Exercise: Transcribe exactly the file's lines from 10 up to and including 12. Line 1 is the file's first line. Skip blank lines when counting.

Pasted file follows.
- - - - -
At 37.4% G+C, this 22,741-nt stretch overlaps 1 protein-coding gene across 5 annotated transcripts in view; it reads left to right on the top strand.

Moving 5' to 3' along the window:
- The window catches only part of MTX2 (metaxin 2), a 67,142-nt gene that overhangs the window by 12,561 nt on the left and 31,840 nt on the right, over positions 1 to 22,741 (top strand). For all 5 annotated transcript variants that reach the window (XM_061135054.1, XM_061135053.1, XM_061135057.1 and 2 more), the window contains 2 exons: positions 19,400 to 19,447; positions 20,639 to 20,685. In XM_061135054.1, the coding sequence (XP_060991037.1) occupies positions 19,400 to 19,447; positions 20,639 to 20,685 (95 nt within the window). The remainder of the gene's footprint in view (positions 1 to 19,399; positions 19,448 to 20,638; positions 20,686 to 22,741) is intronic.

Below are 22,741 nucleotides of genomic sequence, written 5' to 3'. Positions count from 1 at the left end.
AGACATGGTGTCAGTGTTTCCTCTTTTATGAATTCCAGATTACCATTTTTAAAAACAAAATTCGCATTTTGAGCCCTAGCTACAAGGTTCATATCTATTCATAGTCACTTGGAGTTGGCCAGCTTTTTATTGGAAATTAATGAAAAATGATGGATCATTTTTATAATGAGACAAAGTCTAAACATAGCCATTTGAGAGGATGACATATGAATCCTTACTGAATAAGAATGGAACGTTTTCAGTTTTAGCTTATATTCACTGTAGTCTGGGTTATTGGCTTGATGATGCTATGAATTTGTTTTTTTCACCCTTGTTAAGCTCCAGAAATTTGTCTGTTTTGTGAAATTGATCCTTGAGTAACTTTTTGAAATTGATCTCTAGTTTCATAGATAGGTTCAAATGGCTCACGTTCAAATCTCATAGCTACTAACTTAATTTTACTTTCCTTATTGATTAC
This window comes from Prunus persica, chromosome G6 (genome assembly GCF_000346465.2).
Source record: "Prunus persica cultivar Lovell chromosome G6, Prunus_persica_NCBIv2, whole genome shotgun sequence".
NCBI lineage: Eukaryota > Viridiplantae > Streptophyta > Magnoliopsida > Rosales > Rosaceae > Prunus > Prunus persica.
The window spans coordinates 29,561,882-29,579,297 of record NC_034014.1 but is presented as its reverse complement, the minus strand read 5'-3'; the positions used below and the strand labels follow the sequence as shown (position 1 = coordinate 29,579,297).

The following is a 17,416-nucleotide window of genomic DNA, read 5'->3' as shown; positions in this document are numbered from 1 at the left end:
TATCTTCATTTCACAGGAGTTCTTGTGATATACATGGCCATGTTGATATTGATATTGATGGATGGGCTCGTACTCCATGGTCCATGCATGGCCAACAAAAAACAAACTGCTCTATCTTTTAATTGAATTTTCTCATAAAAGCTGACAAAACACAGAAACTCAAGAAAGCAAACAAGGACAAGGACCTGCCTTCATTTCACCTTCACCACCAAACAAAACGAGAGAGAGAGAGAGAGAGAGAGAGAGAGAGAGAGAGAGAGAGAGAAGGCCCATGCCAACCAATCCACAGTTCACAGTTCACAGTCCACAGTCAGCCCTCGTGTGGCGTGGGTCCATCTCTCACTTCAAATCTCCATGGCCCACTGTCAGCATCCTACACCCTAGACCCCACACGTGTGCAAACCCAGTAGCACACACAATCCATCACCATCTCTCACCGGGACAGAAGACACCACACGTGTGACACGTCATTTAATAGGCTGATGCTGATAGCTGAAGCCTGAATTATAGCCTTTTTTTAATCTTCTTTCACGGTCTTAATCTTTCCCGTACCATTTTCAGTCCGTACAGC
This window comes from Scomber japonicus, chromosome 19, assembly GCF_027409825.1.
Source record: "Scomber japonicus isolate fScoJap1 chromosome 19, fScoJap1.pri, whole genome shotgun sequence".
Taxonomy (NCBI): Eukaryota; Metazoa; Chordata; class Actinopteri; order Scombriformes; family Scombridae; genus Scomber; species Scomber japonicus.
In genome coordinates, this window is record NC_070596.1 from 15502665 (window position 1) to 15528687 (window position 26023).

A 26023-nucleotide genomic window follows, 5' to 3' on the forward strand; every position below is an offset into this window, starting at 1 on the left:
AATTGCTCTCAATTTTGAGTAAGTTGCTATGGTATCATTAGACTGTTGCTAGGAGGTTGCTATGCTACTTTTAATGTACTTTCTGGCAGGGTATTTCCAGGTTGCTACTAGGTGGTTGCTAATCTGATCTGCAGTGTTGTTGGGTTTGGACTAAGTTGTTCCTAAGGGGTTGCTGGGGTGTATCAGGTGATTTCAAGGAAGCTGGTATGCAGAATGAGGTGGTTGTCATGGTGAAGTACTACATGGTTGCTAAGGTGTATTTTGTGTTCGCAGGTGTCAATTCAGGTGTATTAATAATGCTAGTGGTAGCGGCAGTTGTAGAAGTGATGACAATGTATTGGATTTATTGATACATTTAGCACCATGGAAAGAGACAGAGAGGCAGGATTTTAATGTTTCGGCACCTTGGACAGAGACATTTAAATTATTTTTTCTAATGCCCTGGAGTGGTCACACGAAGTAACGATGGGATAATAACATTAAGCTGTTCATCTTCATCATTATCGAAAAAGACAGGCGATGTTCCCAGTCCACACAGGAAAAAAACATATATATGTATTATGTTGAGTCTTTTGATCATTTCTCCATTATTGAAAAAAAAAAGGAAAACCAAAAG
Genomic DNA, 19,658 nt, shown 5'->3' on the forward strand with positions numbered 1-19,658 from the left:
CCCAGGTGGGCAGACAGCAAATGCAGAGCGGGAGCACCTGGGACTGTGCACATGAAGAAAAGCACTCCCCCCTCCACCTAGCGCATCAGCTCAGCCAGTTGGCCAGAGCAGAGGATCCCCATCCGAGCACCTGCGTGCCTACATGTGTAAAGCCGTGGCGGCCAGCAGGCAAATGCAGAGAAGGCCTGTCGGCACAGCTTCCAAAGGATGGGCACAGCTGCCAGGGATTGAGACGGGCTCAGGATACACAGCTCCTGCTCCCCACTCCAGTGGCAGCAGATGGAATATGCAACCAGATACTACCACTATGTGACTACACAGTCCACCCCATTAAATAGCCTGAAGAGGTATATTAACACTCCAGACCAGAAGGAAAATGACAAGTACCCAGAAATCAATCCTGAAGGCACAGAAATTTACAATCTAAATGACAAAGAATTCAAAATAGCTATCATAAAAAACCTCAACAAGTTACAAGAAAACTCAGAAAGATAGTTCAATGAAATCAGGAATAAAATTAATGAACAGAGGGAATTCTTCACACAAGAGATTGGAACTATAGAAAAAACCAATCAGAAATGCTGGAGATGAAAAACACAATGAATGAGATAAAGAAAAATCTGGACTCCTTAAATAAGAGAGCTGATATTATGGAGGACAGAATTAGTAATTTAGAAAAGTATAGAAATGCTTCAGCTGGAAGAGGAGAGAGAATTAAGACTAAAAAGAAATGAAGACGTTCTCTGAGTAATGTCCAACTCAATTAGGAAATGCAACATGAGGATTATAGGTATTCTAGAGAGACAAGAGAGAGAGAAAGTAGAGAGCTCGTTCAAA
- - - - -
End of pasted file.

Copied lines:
The following is a 17,416-nucleotide window of genomic DNA, read 5'->3' as shown; positions in this document are numbered from 1 at the left end:
TATCTTCATTTCACAGGAGTTCTTGTGATATACATGGCCATGTTGATATTGATATTGATGGATGGGCTCGTACTCCATGGTCCATGCATGGCCAACAAAAAACAAACTGCTCTATCTTTTAATTGAATTTTCTCATAAAAGCTGACAAAACACAGAAACTCAAGAAAGCAAACAAGGACAAGGACCTGCCTTCATTTCACCTTCACCACCAAACAAAACGAGAGAGAGAGAGAGAGAGAGAGAGAGAGAGAGAGAGAGAGAGAGAAGGCCCATGCCAACCAATCCACAGTTCACAGTTCACAGTCCACAGTCAGCCCTCGTGTGGCGTGGGTCCATCTCTCACTTCAAATCTCCATGGCCCACTGTCAGCATCCTACACCCTAGACCCCACACGTGTGCAAACCCAGTAGCACACACAATCCATCACCATCTCTCACCGGGACAGAAGACACCACACGTGTGACACGTCATTTAATAGGCTGATGCTGATAGCTGAAGCCTGAATTATAGCCTTTTTTTAATCTTCTTTCACGGTCTTAATCTTTCCCGTACCATTTTCAGTCCGTACAGC
This window comes from Scomber japonicus, chromosome 19, assembly GCF_027409825.1.